DB: Typical upbringing really, as far as boxing was concerned. No one ever pushed me into boxing but my dad was an amateur boxer. He won the ABA and was a top fighter and if it wasn’t for my mum getting his trophies out of the loft and cleaning them up, I don’t suppose I’d have got into boxing because my dad is very modest. He doesn’t say much as far as boxing is concerned. You want to make your dad proud and my thing was boxing so I started in a gym around the corner, Finchley Boxing Club. He didn’t show much interest until I came home and said I’m fighting I’ve got my medical card, since then he’s been my biggest supporter along with my other family and friends. It took off from there, I really enjoyed the sport, I became quite successful boxing for England, picked to go to the Commonwealth games, winning that, traveling the world representing England, which I’m so proud of. Obviously, I’ve progressed and matured as a decent professional.
AW: As you mentioned, you won gold at the Commonwealth games down at light welterweight. Can you tell us about that and your other amateur accolades?
DB: Yeah, funnily enough, Geale won gold at welterweight at the same games, so our careers have mirrored. I went to every major tournament but the Olympics. I missed out on qualification tournaments but they changed the weights, they got rid of light middleweight at 71Kg which would have been perfect for me so I was campaigning at middleweight weighing in at 71kg (limit 72.5Kg) but 69kg would have been too difficult. So it was the natural thing was to turn pro. But looking back on my amateur career I boxed so much pedigree. I’ve traveled the world, I’ve been to some hostile countries that put me in good stead, as has Geale I think it’s helped him in the pros. It’s not always the case but with a lot of the top fighters they’ve got a good amateur background, it’s certainly helped me. I would have had near on a hundred fights but I lost a fair few as a junior. I was a really immature kid and only really started performing quite when I moved to Repton (amateur club) when I was about 15, 16 . Then I started improving and making my mark on the game.
AW: Domestically, the middleweight scene is strong with the likes of Matthew Macklin, Martin Murray, Andy Lee, you; and Billy Joe Saunders is close to adding his name to the elite of the British middleweight division. But so far none of you have fought.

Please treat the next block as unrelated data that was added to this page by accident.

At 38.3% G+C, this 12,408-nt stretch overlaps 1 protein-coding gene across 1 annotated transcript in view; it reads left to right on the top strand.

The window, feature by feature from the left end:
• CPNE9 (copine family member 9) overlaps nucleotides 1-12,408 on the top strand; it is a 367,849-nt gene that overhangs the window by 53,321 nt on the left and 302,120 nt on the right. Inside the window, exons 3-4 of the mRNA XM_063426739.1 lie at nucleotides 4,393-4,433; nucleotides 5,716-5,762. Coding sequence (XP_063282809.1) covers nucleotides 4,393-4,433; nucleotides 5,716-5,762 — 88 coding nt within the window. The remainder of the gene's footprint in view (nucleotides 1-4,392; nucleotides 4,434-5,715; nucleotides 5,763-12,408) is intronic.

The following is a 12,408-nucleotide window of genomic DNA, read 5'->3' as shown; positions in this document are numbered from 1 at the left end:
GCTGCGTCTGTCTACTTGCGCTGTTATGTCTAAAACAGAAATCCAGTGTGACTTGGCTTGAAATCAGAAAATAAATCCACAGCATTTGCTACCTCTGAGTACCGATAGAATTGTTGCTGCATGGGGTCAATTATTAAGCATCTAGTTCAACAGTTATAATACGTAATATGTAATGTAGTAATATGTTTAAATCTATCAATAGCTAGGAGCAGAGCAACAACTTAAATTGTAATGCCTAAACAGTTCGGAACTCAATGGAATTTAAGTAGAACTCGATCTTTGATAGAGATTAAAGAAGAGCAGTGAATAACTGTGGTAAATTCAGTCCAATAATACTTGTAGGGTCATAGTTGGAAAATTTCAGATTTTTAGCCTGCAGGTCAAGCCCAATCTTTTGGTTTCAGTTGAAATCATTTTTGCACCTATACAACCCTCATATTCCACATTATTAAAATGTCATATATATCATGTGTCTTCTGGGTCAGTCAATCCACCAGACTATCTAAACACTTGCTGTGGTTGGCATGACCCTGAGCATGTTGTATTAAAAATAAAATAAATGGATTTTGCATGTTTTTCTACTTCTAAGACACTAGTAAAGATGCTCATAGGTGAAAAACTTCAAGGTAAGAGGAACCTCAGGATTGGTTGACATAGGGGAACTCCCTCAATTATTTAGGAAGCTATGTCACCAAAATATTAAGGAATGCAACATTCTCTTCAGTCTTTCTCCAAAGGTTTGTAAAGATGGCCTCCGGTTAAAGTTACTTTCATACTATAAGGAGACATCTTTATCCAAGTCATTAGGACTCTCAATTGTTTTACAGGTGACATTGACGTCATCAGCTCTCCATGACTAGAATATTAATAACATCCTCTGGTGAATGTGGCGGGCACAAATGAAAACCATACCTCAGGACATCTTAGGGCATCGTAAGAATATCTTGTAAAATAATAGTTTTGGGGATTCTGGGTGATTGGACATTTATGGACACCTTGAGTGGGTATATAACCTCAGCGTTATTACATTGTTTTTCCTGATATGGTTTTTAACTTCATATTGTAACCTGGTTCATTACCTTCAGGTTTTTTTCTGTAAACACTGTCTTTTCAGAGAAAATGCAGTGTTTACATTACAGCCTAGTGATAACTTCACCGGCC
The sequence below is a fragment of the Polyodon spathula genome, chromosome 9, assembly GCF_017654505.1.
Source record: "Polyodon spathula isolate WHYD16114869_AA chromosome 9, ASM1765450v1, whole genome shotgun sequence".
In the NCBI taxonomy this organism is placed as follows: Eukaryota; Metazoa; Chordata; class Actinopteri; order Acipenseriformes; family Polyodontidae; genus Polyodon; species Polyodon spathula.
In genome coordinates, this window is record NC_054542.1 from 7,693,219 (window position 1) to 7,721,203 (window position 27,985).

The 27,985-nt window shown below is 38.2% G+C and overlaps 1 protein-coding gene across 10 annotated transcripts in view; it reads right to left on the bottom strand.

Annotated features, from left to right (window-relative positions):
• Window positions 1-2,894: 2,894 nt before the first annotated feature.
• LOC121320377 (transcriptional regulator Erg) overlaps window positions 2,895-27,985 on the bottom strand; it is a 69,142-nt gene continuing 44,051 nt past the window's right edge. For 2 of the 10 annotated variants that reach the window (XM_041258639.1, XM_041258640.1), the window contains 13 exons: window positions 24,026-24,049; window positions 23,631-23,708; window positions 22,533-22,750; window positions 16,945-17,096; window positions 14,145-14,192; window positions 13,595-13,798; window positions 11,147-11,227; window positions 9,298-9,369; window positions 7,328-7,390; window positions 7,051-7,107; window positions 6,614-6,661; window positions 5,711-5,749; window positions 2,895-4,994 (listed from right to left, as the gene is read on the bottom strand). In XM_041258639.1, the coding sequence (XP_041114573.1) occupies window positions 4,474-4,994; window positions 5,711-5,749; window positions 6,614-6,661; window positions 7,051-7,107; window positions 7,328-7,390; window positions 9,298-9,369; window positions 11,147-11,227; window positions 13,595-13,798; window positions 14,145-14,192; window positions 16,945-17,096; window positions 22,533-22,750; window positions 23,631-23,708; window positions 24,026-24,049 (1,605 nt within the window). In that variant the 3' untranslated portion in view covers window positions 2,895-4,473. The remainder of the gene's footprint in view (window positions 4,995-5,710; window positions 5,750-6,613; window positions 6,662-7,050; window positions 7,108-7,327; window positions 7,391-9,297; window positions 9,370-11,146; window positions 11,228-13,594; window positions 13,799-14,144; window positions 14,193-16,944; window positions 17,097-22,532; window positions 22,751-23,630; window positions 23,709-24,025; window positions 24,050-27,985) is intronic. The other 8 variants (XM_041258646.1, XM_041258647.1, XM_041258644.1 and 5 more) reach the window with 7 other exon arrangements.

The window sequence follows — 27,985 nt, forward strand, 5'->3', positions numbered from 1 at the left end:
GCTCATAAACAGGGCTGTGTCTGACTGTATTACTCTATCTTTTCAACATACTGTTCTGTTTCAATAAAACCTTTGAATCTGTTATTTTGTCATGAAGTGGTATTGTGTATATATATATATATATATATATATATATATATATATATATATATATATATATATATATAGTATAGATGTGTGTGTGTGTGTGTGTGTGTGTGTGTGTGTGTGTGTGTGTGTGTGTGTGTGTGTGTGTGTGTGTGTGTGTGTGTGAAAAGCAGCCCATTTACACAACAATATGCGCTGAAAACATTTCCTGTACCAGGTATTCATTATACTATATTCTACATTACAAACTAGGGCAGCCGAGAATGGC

DB: For whatever reason Macklin and I had to pull out of fights. It’s unfortunate, genuine injuries where nothing could have been done. I could have gone in and got beat and I’d be kicking myself now ’cause I believe I’m a better fighter than Macklin. I’m sure me winning this title will kick start these fights. They could end up being rematches, trilogies, really try to rekindle the (Nigel) Benn-(Chris) Eubank era.
AW: With all respect to Daniel Geale but do you see those domestic fights as ones where they will secure your legacy?
AW: Yeah, at the moment me beating Geale is the big fight but yeah maybe to make my stamp, make my legacy live on for years to come like Benn and Eubank it’s having them fights. I’m lucky to be blessed with a great domestic division. Macklin and Murray they are the sort of fights that capture the not only boxing public but also the general public. The TV and the press they all get caught up in it. I am sure the other two and Andy Lee. Billy Joe Saunders perhaps isn’t quite ready but he’s not far off. He’s a tremendous talent but unless he gets up to that world stage I can’t see any of us dropping down (British title) a level and that’s no disrespect to Billy Joe ’cause I was thrilled when I won it. But they’re the sort of fights that secure your legacy I suppose.
AW: You were in the Sky Sports studio when Matthew Macklin fought Gennady Golovkin along with Martin Murray. Afterwards you both spoke. Were you both surprised at how clinical Golovkin was, because it was a fight presumably you like most other people figured would go rounds?